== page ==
"Save yourself time and help reduce your carbon footprint by purchasing easy-to-use, pre-washed salad blends and spiralized zoodles. With minimal prep involved, they're all bound to be eaten instead of forgotten in the back of your vegetable drawer,” Rodriguez says. 

 You can also find pre-cut sweet potatoes, squash, broccoli and cauliflower in the fresh produce aisle of the grocery. "I keep fresh broccoli and cauliflower in my fridge,” Emert says. "I roast a serving in about 20 minutes with a little olive oil and salt. This helps me make sure I'm getting my servings of vegetables in for the day,” she says. 

5. Store-Bought Rotisserie Chicken

For a speedy dinner that almost feels like take-out, consider purchasing a pre-made rotisserie chicken, Rodriguez suggests. You can divide the chicken into separate containers to enjoy throughout the week. For example, you can have a bit of rotisserie chicken with your salad for lunch, or heat it up with some leftovers for dinner. 

6. Fermented Foods

Rodriguez suggests having pickled and fermented foods, such as kimchi, sauerkraut, Greek yogurt, and kefir, in your fridge. Fermented foods contain probiotics which may help support gut or digestive health.

"Kefir is a great snack or breakfast, and an easy way to add fermented foods into your diet,” Emert says. "This is a staple for me because it is a source of probiotics. I often pair it with a banana, which contains prebiotics (aka the carbohydrates that feed probiotics). Overall, they support digestive health."

Miso, kimchi, and sauerkraut lend bold flavor to your dishes while providing probiotics. Emert is also a fan of tzatziki sauce. "It is a sauce made with yogurt and tastes good on everything!” 

 Not a fan? Kombucha and tempeh are other sources of probiotics, according to the Cleveland Clinic. You can stir-fry tempeh with some veggies for a one-and-done dish, and kombucha is an alternative to sugary juices.

7. Protein Powder

 While it's always best to get protein from whole foods, you can add protein powder to your smoothies and shakes to help support satiety. Protein powder also supports recovery and muscle building when taken over time with regular resistance training.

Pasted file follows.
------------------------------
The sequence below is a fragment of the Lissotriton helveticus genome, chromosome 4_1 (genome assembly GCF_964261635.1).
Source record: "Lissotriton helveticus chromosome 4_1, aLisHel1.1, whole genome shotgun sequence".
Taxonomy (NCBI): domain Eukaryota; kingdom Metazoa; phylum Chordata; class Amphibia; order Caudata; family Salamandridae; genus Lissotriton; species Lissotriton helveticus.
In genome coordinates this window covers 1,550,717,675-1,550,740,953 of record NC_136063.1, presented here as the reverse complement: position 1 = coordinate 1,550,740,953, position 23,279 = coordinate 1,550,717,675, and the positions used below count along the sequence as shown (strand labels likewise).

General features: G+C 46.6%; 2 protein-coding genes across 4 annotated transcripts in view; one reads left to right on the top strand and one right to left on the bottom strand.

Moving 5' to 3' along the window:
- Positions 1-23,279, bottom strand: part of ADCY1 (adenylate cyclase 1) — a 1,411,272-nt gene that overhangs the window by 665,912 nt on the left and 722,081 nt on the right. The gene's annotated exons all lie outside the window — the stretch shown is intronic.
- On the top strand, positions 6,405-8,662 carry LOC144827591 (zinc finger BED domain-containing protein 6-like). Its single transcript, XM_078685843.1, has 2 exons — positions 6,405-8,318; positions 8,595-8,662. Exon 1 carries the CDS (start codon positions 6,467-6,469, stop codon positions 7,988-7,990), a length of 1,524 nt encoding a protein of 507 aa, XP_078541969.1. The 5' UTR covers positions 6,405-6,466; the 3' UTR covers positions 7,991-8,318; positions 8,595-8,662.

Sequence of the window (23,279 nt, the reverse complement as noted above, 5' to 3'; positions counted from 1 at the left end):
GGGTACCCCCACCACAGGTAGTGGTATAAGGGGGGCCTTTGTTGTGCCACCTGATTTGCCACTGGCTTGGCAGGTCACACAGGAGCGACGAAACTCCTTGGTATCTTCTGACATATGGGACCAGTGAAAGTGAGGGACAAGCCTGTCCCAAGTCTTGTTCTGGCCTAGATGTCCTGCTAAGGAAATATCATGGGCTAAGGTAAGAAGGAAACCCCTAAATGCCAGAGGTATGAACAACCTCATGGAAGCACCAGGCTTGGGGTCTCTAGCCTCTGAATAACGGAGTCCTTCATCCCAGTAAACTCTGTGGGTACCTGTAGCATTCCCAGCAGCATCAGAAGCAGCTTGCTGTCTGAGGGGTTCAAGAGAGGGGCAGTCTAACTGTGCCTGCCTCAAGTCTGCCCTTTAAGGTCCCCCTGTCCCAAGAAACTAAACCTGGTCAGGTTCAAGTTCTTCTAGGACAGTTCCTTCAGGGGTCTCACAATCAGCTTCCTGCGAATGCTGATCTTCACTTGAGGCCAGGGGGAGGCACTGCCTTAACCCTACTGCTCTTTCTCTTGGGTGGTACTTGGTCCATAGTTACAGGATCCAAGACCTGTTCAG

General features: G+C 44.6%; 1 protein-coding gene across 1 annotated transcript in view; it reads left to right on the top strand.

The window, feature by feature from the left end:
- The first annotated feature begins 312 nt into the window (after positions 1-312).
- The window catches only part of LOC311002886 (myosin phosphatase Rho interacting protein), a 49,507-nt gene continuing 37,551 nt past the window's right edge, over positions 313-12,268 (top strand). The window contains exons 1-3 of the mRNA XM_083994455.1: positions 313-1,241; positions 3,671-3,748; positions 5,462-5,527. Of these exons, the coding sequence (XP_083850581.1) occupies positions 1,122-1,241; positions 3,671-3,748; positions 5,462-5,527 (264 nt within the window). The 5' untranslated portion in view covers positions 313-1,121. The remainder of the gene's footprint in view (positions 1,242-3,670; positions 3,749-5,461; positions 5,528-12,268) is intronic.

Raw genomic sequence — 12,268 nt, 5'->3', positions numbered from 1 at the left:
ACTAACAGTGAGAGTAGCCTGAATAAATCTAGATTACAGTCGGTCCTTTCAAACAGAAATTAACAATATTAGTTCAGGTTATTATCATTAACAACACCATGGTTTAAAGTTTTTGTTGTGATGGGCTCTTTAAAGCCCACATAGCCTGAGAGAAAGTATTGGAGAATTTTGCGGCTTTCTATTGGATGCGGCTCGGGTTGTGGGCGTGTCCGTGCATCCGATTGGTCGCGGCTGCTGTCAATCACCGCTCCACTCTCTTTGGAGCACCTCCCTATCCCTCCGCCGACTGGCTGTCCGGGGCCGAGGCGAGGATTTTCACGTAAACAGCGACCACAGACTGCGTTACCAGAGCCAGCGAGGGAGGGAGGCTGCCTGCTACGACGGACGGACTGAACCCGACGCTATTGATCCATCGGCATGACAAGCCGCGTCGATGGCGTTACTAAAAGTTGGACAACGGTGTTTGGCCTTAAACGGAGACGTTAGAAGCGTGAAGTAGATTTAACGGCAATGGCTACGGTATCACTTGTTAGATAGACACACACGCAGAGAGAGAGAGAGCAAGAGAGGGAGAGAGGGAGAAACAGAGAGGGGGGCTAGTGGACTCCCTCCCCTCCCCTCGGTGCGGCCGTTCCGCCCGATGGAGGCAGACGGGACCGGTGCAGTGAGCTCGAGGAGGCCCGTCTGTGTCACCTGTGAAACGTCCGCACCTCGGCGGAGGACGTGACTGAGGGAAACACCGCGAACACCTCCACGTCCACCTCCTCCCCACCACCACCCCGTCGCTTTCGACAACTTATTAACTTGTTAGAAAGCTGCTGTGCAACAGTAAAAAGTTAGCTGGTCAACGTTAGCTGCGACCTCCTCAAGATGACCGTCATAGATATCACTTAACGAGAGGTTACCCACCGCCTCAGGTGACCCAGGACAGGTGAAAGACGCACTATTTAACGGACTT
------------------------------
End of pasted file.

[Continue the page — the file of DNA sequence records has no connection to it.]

"I always use protein powder for an easy breakfast smoothie or for a post-workout meal,” Emert says. "I generally look for one that has more than 15 grams of protein and less than 5 grams of sugar. I usually mix it with soy milk or regular low-fat milk for some added protein as well."

 If you're vegetarian or vegan, you'll want to look for plant-based protein powder blends, which can include pea protein, hemp protein, chia seed, and brown rice, among others. Or go for a soy protein powder, which is a complete protein, meaning it contains all nine essential amino acids that your body can't make itself. 

8. Low-Fat Cheese

In addition to Greek yogurt, another dairy source you should always have in your kitchen is cheese. Whether you enjoy it sliced, cubed, grated, or in stick form, cheese provides protein and calcium, which is essential for maintaining strong bones and teeth, according to the National Institutes of Health (NIH). 

"I always have slices of low-fat cheese in the fridge because one ounce can add additional protein to any meal,” Emert says. 

Cheese infuses a satisfying flavor to your dishes, too. Grate some Parmesan over a bowl of pasta, sprinkle shredded cheddar onto your omelets and mozzarella on pizza, and add a slice of muenster to your turkey sandwich.

Rodriguez also recommends no-salt-added, low-fat cottage cheese. Cottage cheese can make a snack or breakfast with chopped nuts and seeds and fruit. Prefer something more savory? Try it with everything bagel seasoning, some greens, avocado and even an egg on top. 

9. Hard-Boiled Eggs

Emert recommends keeping a batch of hard-boiled eggs in your fridge to enjoy throughout the week for a grab-and-go snack or breakfast. 

"I throw these into salads for added protein and to keep meals interesting. They are also great for breakfast when you don't have time to cook."

In addition to protein, eggs are also a good source of vitamin D, which is common to be deficient in but is necessary for bone health and muscle function, according to the NIH

10. Sugar-Free Jell-O

In addition to all of the savory foods on this list, you also need to have something sweet in your kitchen. Fresh fruit and dark chocolate are healthy options when you're hankering for the sweet stuff, but if you want something that feels a little more indulgent, Emert suggests sugar-free Jell-O.  

"I always have sugar-free Jell-O in my fridge if I'm craving a sweet snack. I add a little whipped cream on top. This helps me not overindulge and stay focused on my goals,” Emert says.